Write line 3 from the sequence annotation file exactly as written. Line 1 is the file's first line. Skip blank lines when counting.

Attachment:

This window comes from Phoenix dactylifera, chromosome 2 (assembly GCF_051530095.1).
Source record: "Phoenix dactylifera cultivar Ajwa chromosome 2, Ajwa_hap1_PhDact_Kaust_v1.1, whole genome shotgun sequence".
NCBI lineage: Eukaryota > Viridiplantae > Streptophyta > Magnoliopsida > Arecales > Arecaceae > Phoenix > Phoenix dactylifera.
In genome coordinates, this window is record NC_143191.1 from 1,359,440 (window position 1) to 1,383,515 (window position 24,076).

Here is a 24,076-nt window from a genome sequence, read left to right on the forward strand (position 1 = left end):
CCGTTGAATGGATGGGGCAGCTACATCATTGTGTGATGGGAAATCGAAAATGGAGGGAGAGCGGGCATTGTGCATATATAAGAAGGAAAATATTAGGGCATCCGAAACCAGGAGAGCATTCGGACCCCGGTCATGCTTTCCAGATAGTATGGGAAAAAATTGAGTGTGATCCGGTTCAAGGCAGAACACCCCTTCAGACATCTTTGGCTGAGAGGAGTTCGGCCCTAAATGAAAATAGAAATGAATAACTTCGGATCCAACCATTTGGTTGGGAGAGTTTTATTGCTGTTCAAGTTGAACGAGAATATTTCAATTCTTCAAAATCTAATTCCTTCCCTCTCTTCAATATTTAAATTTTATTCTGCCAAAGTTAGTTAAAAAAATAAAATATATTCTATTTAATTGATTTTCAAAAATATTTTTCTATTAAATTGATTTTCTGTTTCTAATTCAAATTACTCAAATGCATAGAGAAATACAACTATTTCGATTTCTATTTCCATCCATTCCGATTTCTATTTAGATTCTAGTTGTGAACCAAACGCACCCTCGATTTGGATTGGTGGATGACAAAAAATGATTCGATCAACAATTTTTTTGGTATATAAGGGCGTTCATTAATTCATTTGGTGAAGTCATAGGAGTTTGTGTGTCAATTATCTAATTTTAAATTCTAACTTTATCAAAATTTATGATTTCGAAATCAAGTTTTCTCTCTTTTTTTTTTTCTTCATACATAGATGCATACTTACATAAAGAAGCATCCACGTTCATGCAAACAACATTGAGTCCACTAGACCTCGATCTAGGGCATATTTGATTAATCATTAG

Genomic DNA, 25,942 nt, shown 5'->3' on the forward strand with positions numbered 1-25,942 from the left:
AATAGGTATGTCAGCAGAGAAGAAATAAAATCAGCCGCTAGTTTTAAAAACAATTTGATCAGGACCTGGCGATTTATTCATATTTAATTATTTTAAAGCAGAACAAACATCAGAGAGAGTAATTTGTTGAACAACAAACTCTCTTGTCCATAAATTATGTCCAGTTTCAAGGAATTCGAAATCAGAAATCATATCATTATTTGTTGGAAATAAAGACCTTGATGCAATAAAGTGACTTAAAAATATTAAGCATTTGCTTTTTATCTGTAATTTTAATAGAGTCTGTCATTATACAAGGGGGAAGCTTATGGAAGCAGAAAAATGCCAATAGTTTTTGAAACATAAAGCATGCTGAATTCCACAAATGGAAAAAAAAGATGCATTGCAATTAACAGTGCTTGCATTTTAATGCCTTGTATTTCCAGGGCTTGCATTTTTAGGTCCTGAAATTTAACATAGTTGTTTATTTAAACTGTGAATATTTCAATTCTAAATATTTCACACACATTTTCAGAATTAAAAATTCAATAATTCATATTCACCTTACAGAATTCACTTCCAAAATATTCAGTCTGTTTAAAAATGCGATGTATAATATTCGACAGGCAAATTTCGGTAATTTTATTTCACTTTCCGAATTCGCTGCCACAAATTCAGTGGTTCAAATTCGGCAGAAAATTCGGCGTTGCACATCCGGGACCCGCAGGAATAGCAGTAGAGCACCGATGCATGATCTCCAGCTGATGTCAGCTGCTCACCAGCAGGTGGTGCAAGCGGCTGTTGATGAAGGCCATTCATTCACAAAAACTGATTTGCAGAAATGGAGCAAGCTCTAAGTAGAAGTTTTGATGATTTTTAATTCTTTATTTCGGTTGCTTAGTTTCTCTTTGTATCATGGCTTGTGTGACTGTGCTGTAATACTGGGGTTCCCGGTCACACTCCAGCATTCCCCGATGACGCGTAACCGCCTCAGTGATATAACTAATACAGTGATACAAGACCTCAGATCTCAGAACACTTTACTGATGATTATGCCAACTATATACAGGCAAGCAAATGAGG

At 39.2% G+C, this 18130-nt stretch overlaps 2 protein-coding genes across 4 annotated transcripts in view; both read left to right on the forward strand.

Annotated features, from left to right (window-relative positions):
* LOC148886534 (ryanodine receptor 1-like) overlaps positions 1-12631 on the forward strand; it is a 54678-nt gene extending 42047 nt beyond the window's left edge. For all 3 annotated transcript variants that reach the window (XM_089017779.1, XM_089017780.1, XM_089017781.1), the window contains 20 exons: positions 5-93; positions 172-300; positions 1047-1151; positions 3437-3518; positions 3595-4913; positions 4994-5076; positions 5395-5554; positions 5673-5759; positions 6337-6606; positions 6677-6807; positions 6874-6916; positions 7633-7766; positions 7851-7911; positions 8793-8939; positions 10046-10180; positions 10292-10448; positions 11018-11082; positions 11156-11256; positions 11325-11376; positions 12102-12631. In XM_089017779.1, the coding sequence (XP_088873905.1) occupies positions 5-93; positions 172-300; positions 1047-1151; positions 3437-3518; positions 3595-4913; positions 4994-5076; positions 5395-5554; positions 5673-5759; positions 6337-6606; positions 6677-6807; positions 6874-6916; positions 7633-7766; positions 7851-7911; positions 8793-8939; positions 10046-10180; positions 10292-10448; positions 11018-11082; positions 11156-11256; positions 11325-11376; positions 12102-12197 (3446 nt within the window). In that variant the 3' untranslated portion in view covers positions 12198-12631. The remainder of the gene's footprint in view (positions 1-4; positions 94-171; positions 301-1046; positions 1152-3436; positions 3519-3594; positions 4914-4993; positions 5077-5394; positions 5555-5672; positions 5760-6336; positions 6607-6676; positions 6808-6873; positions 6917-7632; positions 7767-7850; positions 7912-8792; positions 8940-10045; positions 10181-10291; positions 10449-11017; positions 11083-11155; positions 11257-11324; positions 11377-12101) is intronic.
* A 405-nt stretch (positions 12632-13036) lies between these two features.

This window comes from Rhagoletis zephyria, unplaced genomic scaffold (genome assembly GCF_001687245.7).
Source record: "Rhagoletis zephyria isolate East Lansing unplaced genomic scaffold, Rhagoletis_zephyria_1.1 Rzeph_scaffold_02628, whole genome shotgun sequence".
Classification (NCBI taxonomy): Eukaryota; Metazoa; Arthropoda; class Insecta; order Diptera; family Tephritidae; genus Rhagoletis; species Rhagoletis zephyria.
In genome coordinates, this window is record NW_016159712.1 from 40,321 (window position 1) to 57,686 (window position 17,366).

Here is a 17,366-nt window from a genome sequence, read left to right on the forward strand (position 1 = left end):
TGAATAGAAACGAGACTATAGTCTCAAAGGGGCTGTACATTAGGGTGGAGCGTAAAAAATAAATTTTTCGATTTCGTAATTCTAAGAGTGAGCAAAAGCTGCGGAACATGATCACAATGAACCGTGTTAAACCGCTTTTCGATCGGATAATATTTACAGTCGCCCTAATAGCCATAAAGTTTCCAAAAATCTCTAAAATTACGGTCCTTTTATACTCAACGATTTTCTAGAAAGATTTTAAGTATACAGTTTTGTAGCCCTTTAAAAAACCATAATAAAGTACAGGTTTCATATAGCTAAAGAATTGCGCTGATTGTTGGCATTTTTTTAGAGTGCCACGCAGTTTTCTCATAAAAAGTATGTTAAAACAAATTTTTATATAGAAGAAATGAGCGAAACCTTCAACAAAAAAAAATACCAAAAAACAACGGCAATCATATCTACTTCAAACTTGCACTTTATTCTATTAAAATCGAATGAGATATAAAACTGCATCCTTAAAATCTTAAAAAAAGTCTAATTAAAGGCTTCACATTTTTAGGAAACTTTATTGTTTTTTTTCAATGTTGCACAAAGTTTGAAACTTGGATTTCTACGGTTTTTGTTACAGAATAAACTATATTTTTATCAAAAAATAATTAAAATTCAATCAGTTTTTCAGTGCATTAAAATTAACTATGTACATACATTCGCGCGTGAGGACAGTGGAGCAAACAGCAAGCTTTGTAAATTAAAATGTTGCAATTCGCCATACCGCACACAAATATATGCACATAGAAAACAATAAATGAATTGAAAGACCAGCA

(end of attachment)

NCBI lineage: Eukaryota > Viridiplantae > Streptophyta > Magnoliopsida > Arecales > Arecaceae > Phoenix > Phoenix dactylifera.